• Speaking of brunch buffets, Linda checked out Fort Edmonton Park’s Hotel Selkirk brunch, and is offering the chance to win brunch for two.
  • The Journal also featured a brunch review of Café Bicyclette last week.
  • I hadn’t heard of Lan Phu Thai until seeing it on Jonny’s blog – it’s about a year old in the former Café du Sol space.
  • Also from Jonny – he revisits Mama Lee’s Kitchen and finds some unfortunate changes.
  • The Edmonton Food Council is interested in learning about your thoughts and perceptions about the local food system. The survey will be open until February 15, 2016.
  • It’s never too early to start thinking about summer: Reclaim Urban Farm just opened up their Community Supported Agriculture shares for 2016.

January 18th, 2016

Food Notes for January 18, 2016

  • Farm to Fork Eatery is a forthcoming restaurant in Sherwood Park (Unit 148, 2755 Broadmoor Blvd), with their first dinner service taking place on January 20, 2016.
  • YEG Women in Wine is made up of a group of wine professionals who “empower women to realize the full potential of a career in the wine business through education, networking and mentorship.” They are hosting a Food & Wine Series that kicks off 2016 at Workshop Eatery on January 25, 2016. The cost is $32 for a 3-course meal.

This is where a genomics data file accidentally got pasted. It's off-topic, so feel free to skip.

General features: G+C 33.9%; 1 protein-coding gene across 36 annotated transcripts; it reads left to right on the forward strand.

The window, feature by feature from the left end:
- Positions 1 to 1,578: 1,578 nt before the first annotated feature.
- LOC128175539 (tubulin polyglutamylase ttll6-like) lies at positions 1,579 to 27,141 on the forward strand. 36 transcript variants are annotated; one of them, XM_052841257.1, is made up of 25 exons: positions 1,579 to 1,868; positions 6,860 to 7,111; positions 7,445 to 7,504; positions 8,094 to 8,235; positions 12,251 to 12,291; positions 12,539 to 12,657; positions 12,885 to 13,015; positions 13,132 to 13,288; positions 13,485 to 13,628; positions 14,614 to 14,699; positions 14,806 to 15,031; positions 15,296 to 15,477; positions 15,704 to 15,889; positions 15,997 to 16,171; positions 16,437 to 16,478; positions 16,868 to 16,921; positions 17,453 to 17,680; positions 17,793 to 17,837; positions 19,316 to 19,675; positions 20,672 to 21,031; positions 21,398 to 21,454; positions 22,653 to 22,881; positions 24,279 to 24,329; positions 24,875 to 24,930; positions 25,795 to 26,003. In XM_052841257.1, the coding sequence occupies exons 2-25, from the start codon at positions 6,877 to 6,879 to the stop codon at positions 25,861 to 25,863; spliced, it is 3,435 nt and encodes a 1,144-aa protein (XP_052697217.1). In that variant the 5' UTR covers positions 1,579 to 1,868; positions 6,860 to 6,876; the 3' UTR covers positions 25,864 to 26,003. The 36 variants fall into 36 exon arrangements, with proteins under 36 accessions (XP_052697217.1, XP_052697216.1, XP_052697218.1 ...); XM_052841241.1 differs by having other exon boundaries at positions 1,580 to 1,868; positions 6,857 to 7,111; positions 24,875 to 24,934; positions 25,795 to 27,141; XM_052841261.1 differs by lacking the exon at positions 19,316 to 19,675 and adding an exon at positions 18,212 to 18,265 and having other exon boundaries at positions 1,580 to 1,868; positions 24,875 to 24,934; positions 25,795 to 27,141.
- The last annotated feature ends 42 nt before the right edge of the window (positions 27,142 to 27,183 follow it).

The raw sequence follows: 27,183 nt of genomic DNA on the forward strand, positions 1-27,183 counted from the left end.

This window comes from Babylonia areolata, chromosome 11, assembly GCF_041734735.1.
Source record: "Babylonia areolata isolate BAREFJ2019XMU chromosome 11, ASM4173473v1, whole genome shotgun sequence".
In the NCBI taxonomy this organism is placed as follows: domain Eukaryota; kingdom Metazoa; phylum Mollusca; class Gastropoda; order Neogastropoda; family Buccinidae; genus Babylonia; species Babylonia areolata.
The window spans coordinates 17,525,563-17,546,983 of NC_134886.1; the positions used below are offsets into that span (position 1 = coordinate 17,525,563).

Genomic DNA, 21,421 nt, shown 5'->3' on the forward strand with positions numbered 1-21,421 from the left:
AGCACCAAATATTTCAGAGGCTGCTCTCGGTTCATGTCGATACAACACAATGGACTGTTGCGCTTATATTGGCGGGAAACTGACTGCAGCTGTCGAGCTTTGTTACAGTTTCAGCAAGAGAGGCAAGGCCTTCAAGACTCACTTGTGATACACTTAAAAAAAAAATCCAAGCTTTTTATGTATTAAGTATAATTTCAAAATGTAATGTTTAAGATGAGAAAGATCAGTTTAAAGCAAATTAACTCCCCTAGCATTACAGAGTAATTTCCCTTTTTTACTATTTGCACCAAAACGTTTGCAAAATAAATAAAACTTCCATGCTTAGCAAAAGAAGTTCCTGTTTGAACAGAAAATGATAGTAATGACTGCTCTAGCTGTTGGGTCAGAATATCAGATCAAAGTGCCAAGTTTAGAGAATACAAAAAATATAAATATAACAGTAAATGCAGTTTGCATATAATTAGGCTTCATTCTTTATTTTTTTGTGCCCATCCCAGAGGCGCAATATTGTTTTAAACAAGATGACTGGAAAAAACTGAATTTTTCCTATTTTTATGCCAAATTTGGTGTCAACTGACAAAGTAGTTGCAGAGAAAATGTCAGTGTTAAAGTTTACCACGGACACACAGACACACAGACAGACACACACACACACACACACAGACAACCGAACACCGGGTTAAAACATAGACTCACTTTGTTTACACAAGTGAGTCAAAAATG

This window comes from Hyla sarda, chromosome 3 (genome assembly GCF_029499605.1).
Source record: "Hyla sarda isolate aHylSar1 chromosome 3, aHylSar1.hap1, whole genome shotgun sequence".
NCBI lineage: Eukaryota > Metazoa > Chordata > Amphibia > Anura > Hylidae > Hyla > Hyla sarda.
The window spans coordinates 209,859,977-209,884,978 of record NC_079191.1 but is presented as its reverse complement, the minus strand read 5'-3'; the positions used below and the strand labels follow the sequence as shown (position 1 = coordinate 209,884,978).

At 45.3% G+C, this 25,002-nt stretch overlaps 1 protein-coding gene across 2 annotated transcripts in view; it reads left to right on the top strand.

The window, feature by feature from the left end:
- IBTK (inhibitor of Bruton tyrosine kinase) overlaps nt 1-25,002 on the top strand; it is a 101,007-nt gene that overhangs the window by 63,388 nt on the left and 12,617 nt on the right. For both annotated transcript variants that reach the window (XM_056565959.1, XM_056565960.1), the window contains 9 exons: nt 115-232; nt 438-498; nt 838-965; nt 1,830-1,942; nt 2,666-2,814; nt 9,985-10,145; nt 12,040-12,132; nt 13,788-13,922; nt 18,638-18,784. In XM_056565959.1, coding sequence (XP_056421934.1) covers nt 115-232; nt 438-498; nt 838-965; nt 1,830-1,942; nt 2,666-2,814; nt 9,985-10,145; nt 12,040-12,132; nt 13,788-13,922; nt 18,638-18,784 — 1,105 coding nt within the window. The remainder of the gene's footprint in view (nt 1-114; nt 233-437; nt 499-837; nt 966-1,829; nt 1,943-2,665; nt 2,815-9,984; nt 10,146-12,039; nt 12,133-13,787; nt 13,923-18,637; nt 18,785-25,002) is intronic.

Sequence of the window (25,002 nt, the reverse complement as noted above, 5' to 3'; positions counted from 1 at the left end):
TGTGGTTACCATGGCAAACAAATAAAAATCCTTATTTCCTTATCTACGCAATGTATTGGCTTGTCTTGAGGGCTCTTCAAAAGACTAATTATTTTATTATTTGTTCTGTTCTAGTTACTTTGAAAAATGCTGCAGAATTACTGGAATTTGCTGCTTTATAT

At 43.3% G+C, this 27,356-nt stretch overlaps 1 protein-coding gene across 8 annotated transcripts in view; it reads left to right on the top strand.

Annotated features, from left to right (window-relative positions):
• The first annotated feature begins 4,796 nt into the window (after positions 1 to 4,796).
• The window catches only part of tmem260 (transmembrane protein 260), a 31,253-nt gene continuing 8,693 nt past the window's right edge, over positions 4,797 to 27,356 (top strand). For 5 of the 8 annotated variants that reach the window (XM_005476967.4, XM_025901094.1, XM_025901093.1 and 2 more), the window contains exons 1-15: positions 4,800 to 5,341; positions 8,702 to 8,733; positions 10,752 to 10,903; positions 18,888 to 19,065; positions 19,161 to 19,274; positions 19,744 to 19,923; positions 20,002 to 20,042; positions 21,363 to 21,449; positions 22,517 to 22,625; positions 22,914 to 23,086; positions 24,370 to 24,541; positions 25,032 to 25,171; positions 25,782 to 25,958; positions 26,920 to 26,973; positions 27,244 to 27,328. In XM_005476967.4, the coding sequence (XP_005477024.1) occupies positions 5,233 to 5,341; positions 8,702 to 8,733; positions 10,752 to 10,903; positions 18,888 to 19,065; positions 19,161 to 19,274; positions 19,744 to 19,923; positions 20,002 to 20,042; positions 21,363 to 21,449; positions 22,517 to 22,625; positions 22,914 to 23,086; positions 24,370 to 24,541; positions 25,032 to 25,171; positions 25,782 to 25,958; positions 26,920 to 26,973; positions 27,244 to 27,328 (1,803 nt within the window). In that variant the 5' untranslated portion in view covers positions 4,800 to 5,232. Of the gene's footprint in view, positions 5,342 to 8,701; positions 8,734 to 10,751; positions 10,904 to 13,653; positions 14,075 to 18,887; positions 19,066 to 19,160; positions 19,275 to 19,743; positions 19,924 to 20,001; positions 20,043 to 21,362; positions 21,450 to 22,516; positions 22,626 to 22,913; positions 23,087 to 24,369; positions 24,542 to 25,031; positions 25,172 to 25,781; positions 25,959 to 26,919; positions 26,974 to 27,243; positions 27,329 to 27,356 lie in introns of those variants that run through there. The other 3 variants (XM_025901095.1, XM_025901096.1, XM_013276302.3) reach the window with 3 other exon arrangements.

• There will be some sort of collaboration between Calgary’s popular Korean restaurant Anju and North 53 on January 31, 2016. More details to come.
  • The first Edmonton Food Fight of 2016 sees Chefs Doreen Prei and Steven Brochu go head to head on February 1, 2016. Tickets are $59 each.
  • There’s a lot of discussion about rising vegetable prices (everyone was talking about the price of cauliflower, in particular, it seems), so get ahead of the curve and think about supporting local at the same time with a Community Supported Agriculture share from Riverbend Gardens.
  • Liane shared some food news, including a new brunch option at Get Cooking, starting January 23. Chef Dorren Prei will be preparing food in the open, serving up dishes family-style. Prices are $45 for adults and $22.50 for children 7-13.
  • Liane also learned about the Westin’s new chef, Chef Geoffrey Caswell-Murphy, who won a bronze in Regina’s Gold Medal Plates competition.
  • The new JW Marriott in the arena district will feature a restaurant operated by Toronto-based Oliver and Bonacini.
  • I still have yet to visit 1st RND (though I’m holding out hope that Real Sports might one day make it out west), but it sounds like the Journal was satisfied with the experience.